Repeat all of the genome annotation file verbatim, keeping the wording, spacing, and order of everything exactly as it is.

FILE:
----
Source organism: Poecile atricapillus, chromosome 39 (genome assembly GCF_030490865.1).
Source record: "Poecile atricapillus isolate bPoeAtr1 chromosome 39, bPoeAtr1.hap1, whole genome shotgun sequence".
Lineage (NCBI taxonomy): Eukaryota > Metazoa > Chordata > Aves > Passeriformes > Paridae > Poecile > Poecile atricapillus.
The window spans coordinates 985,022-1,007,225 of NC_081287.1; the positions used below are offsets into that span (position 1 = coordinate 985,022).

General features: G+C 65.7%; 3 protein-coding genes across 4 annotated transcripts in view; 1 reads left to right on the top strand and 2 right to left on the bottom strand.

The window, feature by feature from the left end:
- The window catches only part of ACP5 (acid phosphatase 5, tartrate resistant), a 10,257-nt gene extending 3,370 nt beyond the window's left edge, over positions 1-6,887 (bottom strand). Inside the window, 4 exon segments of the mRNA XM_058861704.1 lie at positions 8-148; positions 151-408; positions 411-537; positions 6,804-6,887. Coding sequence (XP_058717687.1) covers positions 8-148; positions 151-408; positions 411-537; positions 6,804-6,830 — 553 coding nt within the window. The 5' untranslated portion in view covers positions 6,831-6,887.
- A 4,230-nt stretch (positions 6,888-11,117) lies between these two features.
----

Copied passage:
Source organism: Poecile atricapillus, chromosome 39 (genome assembly GCF_030490865.1).
Source record: "Poecile atricapillus isolate bPoeAtr1 chromosome 39, bPoeAtr1.hap1, whole genome shotgun sequence".
Lineage (NCBI taxonomy): Eukaryota > Metazoa > Chordata > Aves > Passeriformes > Paridae > Poecile > Poecile atricapillus.
The window spans coordinates 985,022-1,007,225 of NC_081287.1; the positions used below are offsets into that span (position 1 = coordinate 985,022).

General features: G+C 65.7%; 3 protein-coding genes across 4 annotated transcripts in view; 1 reads left to right on the top strand and 2 right to left on the bottom strand.

The window, feature by feature from the left end:
- The window catches only part of ACP5 (acid phosphatase 5, tartrate resistant), a 10,257-nt gene extending 3,370 nt beyond the window's left edge, over positions 1-6,887 (bottom strand). Inside the window, 4 exon segments of the mRNA XM_058861704.1 lie at positions 8-148; positions 151-408; positions 411-537; positions 6,804-6,887. Coding sequence (XP_058717687.1) covers positions 8-148; positions 151-408; positions 411-537; positions 6,804-6,830 — 553 coding nt within the window. The 5' untranslated portion in view covers positions 6,831-6,887.
- A 4,230-nt stretch (positions 6,888-11,117) lies between these two features.